Explore more 81

Notes 81

4 Building an American Northwest 87

Americans look West 87

Experiencing the Oregon Trail 89

Forging American institutions in Oregon 93

Taming a ‘wilderness’ 95

Nothing settled – Indian reservations and war 97

“Seeing the Elephant” – the Catherine Sager story 103

Mother Joseph – a Northwest builder 104

Federal boarding schools challenge cultural boundaries 106

Explore more 108

Notes 109

Important Dates and Events 115

Part II People and Place 117

5 Riding the Railroad Rollercoaster 119

Unlimited opportunity, limited markets 121

Frenzy of railroad construction 122

Big ideas from flawed men 124

Marketing the “wasteland” as a “friendly place” 125

Making and breaking cities 128

Extraction industry finally on wheels 131

Not all is rosy in rail town 133

Panic exposes poor management 135

James J. Hill: from empire builder to noxious weed 139

Cashing in on the Klondike Gold Rush 141

Explore more 143

Notes 143

6 Seeking Dignity in Labor 149

Making sense of the Progressive Era 151

Divided union struggles for power 152

At the mercy of predatory “job sharks” 153

A rough and tumble lumber business 155

Arrest and expulsion in Aberdeen 157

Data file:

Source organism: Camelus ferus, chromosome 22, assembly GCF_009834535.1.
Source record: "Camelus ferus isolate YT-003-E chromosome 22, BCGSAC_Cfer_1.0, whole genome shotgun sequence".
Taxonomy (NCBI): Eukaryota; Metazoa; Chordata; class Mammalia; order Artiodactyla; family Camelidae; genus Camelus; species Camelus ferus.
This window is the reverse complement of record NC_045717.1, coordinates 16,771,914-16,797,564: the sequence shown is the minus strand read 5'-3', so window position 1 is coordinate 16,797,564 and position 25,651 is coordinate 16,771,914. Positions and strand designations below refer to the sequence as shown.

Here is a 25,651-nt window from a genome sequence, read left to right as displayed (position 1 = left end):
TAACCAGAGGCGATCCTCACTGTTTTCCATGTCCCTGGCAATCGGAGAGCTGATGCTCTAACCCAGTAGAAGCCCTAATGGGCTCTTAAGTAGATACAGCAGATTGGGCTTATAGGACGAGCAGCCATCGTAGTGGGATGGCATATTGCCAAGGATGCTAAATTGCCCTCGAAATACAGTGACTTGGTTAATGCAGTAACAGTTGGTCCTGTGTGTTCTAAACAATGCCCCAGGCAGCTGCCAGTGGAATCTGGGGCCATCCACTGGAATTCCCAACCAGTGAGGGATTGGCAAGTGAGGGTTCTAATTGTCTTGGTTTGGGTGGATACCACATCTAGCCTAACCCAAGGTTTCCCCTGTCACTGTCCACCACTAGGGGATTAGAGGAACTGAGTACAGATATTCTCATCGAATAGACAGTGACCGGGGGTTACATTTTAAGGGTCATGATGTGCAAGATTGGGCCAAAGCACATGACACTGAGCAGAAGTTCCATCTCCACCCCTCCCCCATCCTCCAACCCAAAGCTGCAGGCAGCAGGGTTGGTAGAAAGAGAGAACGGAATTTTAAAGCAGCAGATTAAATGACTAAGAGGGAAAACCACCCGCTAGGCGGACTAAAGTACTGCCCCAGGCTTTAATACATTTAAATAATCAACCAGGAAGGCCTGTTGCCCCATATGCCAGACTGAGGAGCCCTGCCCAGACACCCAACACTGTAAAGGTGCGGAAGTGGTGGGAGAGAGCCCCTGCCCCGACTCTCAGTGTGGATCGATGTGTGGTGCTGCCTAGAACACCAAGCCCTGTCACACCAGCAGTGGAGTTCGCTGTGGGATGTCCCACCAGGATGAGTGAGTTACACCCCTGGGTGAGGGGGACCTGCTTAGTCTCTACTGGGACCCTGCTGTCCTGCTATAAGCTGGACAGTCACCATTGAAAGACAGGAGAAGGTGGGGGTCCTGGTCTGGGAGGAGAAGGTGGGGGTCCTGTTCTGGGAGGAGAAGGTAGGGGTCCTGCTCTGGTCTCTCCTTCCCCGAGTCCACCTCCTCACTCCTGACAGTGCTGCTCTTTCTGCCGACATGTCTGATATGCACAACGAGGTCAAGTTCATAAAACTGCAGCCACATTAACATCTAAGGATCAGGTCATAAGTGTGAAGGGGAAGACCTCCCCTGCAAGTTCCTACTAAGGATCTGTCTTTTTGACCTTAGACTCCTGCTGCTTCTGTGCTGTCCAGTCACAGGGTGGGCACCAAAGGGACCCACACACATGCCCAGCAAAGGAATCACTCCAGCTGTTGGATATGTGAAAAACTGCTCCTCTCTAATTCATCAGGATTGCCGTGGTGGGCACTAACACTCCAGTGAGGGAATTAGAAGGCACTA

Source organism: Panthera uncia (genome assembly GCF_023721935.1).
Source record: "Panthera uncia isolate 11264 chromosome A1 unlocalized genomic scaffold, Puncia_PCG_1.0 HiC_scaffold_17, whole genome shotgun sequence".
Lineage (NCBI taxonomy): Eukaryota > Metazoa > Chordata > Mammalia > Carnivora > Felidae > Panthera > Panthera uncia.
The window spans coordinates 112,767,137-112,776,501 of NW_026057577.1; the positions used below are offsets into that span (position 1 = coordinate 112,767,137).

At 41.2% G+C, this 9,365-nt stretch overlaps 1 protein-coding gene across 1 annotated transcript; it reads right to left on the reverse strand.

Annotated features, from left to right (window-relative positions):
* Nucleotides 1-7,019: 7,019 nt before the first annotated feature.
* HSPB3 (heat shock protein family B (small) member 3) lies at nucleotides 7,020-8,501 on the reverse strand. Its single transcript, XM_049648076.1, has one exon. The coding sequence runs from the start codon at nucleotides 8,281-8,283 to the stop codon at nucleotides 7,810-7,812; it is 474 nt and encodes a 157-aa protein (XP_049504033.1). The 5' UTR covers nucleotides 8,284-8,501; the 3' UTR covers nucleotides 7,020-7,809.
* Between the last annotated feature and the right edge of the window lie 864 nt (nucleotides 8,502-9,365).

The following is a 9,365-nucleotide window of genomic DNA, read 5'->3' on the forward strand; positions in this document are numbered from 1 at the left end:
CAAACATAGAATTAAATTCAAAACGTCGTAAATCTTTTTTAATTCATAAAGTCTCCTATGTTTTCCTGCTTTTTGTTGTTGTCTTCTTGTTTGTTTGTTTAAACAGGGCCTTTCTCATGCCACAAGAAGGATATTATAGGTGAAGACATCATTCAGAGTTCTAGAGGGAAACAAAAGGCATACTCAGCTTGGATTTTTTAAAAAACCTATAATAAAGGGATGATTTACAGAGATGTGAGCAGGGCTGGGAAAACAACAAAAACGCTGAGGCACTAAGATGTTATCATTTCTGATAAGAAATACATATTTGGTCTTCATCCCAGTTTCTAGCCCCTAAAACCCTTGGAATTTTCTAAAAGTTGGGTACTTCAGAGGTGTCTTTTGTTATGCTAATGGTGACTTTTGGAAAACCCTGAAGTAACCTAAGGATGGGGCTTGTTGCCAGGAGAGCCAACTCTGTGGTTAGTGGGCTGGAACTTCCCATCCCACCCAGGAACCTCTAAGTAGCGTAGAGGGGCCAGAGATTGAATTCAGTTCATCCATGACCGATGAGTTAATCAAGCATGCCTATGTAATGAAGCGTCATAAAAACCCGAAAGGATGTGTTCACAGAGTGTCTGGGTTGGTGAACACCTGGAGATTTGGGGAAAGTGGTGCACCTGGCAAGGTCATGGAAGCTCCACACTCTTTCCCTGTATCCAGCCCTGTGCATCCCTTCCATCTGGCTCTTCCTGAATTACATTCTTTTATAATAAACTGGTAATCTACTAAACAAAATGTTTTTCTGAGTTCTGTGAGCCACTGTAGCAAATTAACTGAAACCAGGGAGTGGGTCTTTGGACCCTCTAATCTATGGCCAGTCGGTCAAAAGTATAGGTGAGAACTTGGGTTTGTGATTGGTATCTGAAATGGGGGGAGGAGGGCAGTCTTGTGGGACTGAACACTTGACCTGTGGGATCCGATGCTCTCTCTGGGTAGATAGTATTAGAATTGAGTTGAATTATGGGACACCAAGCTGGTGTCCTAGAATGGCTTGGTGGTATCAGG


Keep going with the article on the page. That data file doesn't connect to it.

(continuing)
Running the gauntlet in Everett 158

A parade of violence in Centralia 160

Looking for answers in a violent past 163

The beginning of the end 165

R.D. Hume, “pygmy monopolist” on the economic frontier 169

Explore more 172

Notes 172

7 Dismantling a Racial Hierarchy 177

African Americans – seeking haven from racial oppression 179

Early industrialization and demand for substitute labor 181

Chinese – the travails of life on “gold mountain” 184

The Tacoma Method – organized vigilantism at gunpoint 186

Clashing with “mongoloid races” in Idaho’s goldfields 187

A century and a half of change 190

European immigration – overlooked stories of the American West 191

Doc Hay and generous medicine – a prescription for cultural acceptance 192

Explore more 194

Notes 194

8 Liberation in the West 197

Women serve as the moral authority 199

Working-class labor in farm yard and factory 200

Challenging long hours and low pay 204

The dual challenge – female and minority 205

Chinese build a presence in a strange land 207

The Irish – moving beyond the domestic 208

African Americans – finding confidence and self-worth 209

Winning the franchise 212

Answering the “why” question 216

Muller v. Oregon 218

Caroline Gleason – debunking the myths of women’s work 220

Explore more 222

Notes 222

Important Dates and Events 227

Part III Crisis and Opportunity 229

9 Beyond Breadlines 231

Returning to the not so “Roaring ‘20s” 232

Going from bad to worse 233

“Let’s call this place Hooverville” 234

Out with the old, and in with the New Deal 237